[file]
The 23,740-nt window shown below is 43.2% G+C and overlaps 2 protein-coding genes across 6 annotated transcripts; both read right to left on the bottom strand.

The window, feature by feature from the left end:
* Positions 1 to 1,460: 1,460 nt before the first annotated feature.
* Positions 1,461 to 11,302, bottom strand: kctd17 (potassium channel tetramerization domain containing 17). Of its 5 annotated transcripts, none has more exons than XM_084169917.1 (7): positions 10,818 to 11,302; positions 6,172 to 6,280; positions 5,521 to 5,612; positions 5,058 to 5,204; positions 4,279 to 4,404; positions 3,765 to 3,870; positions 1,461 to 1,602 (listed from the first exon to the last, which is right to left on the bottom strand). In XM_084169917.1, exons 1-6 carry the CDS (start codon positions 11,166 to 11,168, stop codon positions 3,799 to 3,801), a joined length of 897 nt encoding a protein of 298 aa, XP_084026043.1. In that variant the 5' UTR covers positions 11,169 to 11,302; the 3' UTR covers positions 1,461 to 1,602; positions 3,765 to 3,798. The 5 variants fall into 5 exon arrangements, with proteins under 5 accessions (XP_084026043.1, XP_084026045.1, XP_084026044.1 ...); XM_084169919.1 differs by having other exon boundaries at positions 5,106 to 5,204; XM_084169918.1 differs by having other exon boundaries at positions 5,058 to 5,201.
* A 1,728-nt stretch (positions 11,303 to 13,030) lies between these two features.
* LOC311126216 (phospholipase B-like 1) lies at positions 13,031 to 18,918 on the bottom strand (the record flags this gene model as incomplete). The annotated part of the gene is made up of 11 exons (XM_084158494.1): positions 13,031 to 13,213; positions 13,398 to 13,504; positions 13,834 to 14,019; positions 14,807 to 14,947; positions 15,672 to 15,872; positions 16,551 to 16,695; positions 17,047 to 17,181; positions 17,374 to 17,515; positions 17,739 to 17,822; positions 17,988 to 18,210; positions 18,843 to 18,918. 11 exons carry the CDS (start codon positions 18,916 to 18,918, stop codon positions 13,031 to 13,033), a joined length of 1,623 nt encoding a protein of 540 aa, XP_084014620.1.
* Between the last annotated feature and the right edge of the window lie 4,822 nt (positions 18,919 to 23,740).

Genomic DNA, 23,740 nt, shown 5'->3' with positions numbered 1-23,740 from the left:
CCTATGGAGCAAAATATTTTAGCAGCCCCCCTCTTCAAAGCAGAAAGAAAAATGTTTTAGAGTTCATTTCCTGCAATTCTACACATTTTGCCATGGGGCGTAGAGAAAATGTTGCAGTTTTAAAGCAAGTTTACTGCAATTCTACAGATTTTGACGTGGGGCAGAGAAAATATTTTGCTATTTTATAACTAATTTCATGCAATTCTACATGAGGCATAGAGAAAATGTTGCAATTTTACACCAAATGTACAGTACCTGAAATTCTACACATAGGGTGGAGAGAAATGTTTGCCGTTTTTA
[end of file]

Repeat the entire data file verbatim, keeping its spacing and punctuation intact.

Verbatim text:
The 23,740-nt window shown below is 43.2% G+C and overlaps 2 protein-coding genes across 6 annotated transcripts; both read right to left on the bottom strand.

The window, feature by feature from the left end:
* Positions 1 to 1,460: 1,460 nt before the first annotated feature.
* Positions 1,461 to 11,302, bottom strand: kctd17 (potassium channel tetramerization domain containing 17). Of its 5 annotated transcripts, none has more exons than XM_084169917.1 (7): positions 10,818 to 11,302; positions 6,172 to 6,280; positions 5,521 to 5,612; positions 5,058 to 5,204; positions 4,279 to 4,404; positions 3,765 to 3,870; positions 1,461 to 1,602 (listed from the first exon to the last, which is right to left on the bottom strand). In XM_084169917.1, exons 1-6 carry the CDS (start codon positions 11,166 to 11,168, stop codon positions 3,799 to 3,801), a joined length of 897 nt encoding a protein of 298 aa, XP_084026043.1. In that variant the 5' UTR covers positions 11,169 to 11,302; the 3' UTR covers positions 1,461 to 1,602; positions 3,765 to 3,798. The 5 variants fall into 5 exon arrangements, with proteins under 5 accessions (XP_084026043.1, XP_084026045.1, XP_084026044.1 ...); XM_084169919.1 differs by having other exon boundaries at positions 5,106 to 5,204; XM_084169918.1 differs by having other exon boundaries at positions 5,058 to 5,201.
* A 1,728-nt stretch (positions 11,303 to 13,030) lies between these two features.
* LOC311126216 (phospholipase B-like 1) lies at positions 13,031 to 18,918 on the bottom strand (the record flags this gene model as incomplete). The annotated part of the gene is made up of 11 exons (XM_084158494.1): positions 13,031 to 13,213; positions 13,398 to 13,504; positions 13,834 to 14,019; positions 14,807 to 14,947; positions 15,672 to 15,872; positions 16,551 to 16,695; positions 17,047 to 17,181; positions 17,374 to 17,515; positions 17,739 to 17,822; positions 17,988 to 18,210; positions 18,843 to 18,918. 11 exons carry the CDS (start codon positions 18,916 to 18,918, stop codon positions 13,031 to 13,033), a joined length of 1,623 nt encoding a protein of 540 aa, XP_084014620.1.
* Between the last annotated feature and the right edge of the window lie 4,822 nt (positions 18,919 to 23,740).

Genomic DNA, 23,740 nt, shown 5'->3' with positions numbered 1-23,740 from the left:
CCTATGGAGCAAAATATTTTAGCAGCCCCCCTCTTCAAAGCAGAAAGAAAAATGTTTTAGAGTTCATTTCCTGCAATTCTACACATTTTGCCATGGGGCGTAGAGAAAATGTTGCAGTTTTAAAGCAAGTTTACTGCAATTCTACAGATTTTGACGTGGGGCAGAGAAAATATTTTGCTATTTTATAACTAATTTCATGCAATTCTACATGAGGCATAGAGAAAATGTTGCAATTTTACACCAAATGTACAGTACCTGAAATTCTACACATAGGGTGGAGAGAAATGTTTGCCGTTTTTA